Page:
The battle against plastic.

The battle
against plastic.

Skeleton Sea, a group of surfers in portugal, is fighting to clean up the oceans. Their art installations made with plastic garbage have a serious message: We could destroy the world if we continue tu use plastic.

Photo: Skeleton Sea
Text:Christiane Winter


Skeleton Sea built a sea turtle with plastic waste from the ocean for KALDEWEI. The sculpture is on display at the Iconic World in Ahlen and it stands for the company’s support of WWF.


The birth of Skeleton Sea came after a long hike lasting several hours to a remote surfing spot in the Azores. Accompanied by donkeys to carry their boards, Alexander “Xandi” Kreuzeder and a couple of friends walked across the island of São Jorge to the beach. When he finally caught sight of the Atlantic coast behind a peak, he couldn’t believe his eyes: “There was a kilometre-long wall of coloured plastic waste which had washed ashore”, he says.

The 56-year-old from Munich, who moved to the Portuguese surf hot-spot Ericeira with his family many years ago, remembers the moment with great clarity. Dumbfounded, they trekked along the beach, surrounded by old drums, tubing and plastic bags: “We simply couldn’t get into the water.”

Spanish artist Luis de Dios and João Parrinha, an artist from Portugal, began working with the materials they found on the beach. Xandi Kreuzeder, who was a surfboard shaper and sports photographer, met them and was instantly inspired.

“We started collecting the garbage and making sculptures out of it”, he says. Huge fish made of washed up beach sandals and flippers, sea creatures made of inner tubing, polystyrene and plastic bottles. This was the birth of the art collective Skeleton Sea – and the idea of fighting to keep the oceans clean. That was back in 2005.


Since then, Kreuzeder, Parrinha and their fellow artists-cum-activists have been travelling the world to spread their message: “Keep the oceans clean.” They show their sculptures in museums, at surf festivals, trade shows and street-art events. The money they make through these activities just about covers the organisation’s costs and pays for the transportation of the artworks. A three-person Skeleton Sea team holds info workshops and art events in schools and other institutions for children and young people. “This is about their future”, says Kreuzeder. “We need to sensitise the kids and build awareness.”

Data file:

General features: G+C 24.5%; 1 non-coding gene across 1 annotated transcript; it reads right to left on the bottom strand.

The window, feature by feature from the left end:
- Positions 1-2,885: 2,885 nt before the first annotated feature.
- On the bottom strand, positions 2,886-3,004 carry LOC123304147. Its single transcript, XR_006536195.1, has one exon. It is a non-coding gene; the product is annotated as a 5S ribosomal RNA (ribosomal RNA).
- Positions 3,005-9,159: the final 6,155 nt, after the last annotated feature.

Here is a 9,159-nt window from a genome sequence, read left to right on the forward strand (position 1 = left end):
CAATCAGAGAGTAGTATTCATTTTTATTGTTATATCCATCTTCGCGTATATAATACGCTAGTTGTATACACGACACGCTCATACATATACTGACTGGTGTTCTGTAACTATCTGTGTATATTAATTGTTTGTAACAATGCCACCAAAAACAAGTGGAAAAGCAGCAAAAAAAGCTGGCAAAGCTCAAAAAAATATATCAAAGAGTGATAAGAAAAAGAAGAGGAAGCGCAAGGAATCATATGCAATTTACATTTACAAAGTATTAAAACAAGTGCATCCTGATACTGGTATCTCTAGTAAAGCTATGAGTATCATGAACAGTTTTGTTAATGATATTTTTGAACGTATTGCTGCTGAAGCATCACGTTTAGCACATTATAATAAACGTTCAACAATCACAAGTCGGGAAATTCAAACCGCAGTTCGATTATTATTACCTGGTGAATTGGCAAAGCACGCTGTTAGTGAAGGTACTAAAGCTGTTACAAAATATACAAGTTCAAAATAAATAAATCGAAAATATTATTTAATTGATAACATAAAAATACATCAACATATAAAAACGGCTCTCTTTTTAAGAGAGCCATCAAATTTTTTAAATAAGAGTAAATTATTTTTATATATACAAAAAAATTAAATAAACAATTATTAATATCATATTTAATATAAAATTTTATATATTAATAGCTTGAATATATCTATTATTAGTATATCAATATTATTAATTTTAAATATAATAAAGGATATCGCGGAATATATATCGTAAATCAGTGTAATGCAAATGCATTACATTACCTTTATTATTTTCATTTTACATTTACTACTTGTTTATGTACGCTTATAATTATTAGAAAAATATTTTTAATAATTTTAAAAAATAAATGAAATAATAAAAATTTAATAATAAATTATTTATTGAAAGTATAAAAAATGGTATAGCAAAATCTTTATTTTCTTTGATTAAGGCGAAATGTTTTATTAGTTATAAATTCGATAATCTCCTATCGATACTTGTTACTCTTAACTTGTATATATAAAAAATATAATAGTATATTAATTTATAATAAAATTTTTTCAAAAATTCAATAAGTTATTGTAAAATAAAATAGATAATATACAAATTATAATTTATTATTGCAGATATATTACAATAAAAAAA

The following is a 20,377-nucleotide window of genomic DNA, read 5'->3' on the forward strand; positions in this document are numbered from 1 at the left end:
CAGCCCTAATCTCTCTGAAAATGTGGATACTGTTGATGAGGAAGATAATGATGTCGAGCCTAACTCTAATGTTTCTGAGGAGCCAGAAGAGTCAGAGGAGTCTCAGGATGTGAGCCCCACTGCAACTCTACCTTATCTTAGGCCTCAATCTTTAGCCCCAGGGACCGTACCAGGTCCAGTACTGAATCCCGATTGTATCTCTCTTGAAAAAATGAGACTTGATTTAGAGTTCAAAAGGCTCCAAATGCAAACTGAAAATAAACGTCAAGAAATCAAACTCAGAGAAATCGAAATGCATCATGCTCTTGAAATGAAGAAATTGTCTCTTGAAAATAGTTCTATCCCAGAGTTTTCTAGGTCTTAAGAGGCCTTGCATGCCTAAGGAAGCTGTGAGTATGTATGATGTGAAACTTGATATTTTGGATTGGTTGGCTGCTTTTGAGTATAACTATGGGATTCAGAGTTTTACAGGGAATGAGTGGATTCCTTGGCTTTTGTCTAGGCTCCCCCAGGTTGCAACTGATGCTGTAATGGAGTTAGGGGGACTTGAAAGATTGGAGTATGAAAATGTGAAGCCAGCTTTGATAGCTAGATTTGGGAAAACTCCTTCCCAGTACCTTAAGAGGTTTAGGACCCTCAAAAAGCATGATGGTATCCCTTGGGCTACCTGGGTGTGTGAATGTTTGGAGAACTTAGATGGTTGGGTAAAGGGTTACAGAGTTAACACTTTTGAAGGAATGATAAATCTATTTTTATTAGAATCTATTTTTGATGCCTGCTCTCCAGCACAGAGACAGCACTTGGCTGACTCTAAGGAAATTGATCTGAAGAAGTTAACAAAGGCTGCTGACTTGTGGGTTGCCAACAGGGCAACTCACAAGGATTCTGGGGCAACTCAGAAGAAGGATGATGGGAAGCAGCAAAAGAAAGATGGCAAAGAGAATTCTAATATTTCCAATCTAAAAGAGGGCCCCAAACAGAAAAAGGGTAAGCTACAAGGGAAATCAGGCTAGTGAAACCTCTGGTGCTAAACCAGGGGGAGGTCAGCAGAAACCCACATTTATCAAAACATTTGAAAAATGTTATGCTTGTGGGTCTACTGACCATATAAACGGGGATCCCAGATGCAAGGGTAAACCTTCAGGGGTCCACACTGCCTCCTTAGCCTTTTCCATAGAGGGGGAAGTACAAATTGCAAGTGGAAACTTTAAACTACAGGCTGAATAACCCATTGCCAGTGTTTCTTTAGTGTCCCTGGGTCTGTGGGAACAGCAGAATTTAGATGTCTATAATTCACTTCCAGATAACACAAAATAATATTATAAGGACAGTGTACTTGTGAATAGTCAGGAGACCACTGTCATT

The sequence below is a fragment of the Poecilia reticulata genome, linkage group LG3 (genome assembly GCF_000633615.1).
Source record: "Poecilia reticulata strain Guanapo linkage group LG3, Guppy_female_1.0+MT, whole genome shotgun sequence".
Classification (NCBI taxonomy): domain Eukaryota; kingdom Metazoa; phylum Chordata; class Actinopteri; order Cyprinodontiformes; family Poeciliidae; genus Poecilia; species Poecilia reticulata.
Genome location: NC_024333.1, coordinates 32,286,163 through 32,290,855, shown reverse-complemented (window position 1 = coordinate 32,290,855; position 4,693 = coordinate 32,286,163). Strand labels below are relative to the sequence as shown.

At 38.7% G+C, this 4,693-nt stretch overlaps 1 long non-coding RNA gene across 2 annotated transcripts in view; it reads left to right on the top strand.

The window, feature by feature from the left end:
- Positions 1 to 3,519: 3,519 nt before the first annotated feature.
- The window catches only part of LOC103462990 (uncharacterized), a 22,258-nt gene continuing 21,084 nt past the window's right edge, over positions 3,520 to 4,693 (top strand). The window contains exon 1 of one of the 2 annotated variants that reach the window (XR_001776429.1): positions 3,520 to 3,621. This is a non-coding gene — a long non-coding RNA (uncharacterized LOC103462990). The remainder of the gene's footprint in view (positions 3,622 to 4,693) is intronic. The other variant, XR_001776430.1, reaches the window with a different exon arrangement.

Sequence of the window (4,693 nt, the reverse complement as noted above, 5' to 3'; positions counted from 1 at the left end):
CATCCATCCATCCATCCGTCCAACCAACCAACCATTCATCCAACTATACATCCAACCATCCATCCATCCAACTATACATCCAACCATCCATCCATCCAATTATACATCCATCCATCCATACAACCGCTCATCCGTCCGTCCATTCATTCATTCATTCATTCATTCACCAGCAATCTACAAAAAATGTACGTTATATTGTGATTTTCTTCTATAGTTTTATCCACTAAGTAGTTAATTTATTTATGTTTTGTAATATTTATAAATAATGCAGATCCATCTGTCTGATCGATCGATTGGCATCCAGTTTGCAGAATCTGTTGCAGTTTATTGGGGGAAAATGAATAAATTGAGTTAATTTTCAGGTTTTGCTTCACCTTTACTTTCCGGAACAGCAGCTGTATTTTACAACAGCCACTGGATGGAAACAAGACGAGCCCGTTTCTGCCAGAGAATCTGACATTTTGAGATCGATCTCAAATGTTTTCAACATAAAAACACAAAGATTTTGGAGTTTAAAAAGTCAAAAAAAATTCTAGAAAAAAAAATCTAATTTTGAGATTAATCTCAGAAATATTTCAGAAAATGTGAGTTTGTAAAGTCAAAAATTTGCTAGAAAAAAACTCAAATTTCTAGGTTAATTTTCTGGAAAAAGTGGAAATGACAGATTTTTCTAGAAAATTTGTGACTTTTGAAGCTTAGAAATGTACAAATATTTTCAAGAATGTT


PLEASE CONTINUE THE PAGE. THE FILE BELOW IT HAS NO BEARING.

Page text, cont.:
Every single piece of plastic that ends up in the sea stays there, even if it is no longer visible to the naked eye. UV radiation and movement of the waves erodes it until it is microplastic and plastic powder. Fish ingest these particles, which then – through the food chain – end up in our bodies.  

“We teach them about these dangers”, says Xandi Kreuzeder. “Everyone should avoid plastic wherever they can. That’s why we take the kids down to the beach to pick up plastic waste and turn it into sculptures. As memorials and warning beacons.”

Xandi Kreeuzeder

“The best thing is to avoid plastic as far as possible. That is the message we want to share.”

Artwork “Roxy Mermaid”.



If you have been transforming natural raw materials into long-lasting, timelessly beautiful products for over 100 years and if, as a family-­run business you think in terms of generations, then the subject of sustainability is firmly and immutably enshrined in your DNA. Especially since our enamelled steel is probably the most sustainable material for sanitary products, is 100% recyclable and consists of 20% recycled steel. With a material like that, it is only logical that we make our production and transport just as gentle on resources.

In 2017 KALDEWEI received the Green Good Design Award for ecologically outstanding products. And then, not least, there’s our 30-year warranty which sets products made of our material apart from plastic alternatives and makes them the ideal choice for eco-friendly, climate-­neutral building. In fact, sustainability even pays off as an element of green building certification to, say, LEED standard. And don’t forget that thanks to the long lifecycle, our products retain their value for many years.


As a family business, however, we are also thinking even further ahead – about future generations and the kind of environment we will be bequeathing to them. That is why we have made a commitment to preserve the ocean habitats that connect all of us and which are threatened by the rapidly swelling tide of plastic waste. As a partner of the WWF we are supporting a model project that will lastingly and effectively reduce the amount of plastic waste entering the oceans. The aim here is to make plastics too valuable to simply throw them away. For KALDEWEI this is a further, smarter step to a more sustainable future.

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